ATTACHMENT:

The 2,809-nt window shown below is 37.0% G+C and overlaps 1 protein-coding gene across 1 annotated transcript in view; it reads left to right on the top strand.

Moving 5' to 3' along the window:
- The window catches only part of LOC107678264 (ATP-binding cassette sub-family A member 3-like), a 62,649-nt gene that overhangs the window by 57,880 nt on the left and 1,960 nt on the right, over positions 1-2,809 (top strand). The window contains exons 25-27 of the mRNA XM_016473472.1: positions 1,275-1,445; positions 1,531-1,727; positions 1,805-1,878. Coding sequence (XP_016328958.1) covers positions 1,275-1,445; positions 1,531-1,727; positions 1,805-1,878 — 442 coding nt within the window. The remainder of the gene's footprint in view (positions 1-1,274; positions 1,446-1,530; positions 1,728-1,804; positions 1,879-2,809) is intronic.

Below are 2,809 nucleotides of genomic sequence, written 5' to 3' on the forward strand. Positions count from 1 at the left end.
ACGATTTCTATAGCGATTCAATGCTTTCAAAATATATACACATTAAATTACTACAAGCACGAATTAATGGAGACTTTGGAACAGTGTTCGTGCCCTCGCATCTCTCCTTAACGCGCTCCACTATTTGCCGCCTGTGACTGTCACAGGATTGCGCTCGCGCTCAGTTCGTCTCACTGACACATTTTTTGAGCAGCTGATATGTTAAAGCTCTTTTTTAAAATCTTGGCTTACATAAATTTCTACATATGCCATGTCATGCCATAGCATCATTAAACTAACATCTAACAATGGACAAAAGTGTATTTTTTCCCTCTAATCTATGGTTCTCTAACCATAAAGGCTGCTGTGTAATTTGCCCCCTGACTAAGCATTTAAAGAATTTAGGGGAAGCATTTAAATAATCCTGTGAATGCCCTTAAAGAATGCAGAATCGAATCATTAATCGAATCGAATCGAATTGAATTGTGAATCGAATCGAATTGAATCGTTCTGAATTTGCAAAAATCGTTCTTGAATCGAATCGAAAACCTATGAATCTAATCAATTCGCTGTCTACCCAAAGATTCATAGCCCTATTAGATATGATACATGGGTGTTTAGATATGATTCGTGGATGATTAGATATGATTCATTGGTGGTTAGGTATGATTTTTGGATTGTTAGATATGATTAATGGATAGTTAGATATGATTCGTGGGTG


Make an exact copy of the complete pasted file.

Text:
The 2,809-nt window shown below is 37.0% G+C and overlaps 1 protein-coding gene across 1 annotated transcript in view; it reads left to right on the top strand.

Moving 5' to 3' along the window:
- The window catches only part of LOC107678264 (ATP-binding cassette sub-family A member 3-like), a 62,649-nt gene that overhangs the window by 57,880 nt on the left and 1,960 nt on the right, over positions 1-2,809 (top strand). The window contains exons 25-27 of the mRNA XM_016473472.1: positions 1,275-1,445; positions 1,531-1,727; positions 1,805-1,878. Coding sequence (XP_016328958.1) covers positions 1,275-1,445; positions 1,531-1,727; positions 1,805-1,878 — 442 coding nt within the window. The remainder of the gene's footprint in view (positions 1-1,274; positions 1,446-1,530; positions 1,728-1,804; positions 1,879-2,809) is intronic.

Below are 2,809 nucleotides of genomic sequence, written 5' to 3' on the forward strand. Positions count from 1 at the left end.
ACGATTTCTATAGCGATTCAATGCTTTCAAAATATATACACATTAAATTACTACAAGCACGAATTAATGGAGACTTTGGAACAGTGTTCGTGCCCTCGCATCTCTCCTTAACGCGCTCCACTATTTGCCGCCTGTGACTGTCACAGGATTGCGCTCGCGCTCAGTTCGTCTCACTGACACATTTTTTGAGCAGCTGATATGTTAAAGCTCTTTTTTAAAATCTTGGCTTACATAAATTTCTACATATGCCATGTCATGCCATAGCATCATTAAACTAACATCTAACAATGGACAAAAGTGTATTTTTTCCCTCTAATCTATGGTTCTCTAACCATAAAGGCTGCTGTGTAATTTGCCCCCTGACTAAGCATTTAAAGAATTTAGGGGAAGCATTTAAATAATCCTGTGAATGCCCTTAAAGAATGCAGAATCGAATCATTAATCGAATCGAATCGAATTGAATTGTGAATCGAATCGAATTGAATCGTTCTGAATTTGCAAAAATCGTTCTTGAATCGAATCGAAAACCTATGAATCTAATCAATTCGCTGTCTACCCAAAGATTCATAGCCCTATTAGATATGATACATGGGTGTTTAGATATGATTCGTGGATGATTAGATATGATTCATTGGTGGTTAGGTATGATTTTTGGATTGTTAGATATGATTAATGGATAGTTAGATATGATTCGTGGGTG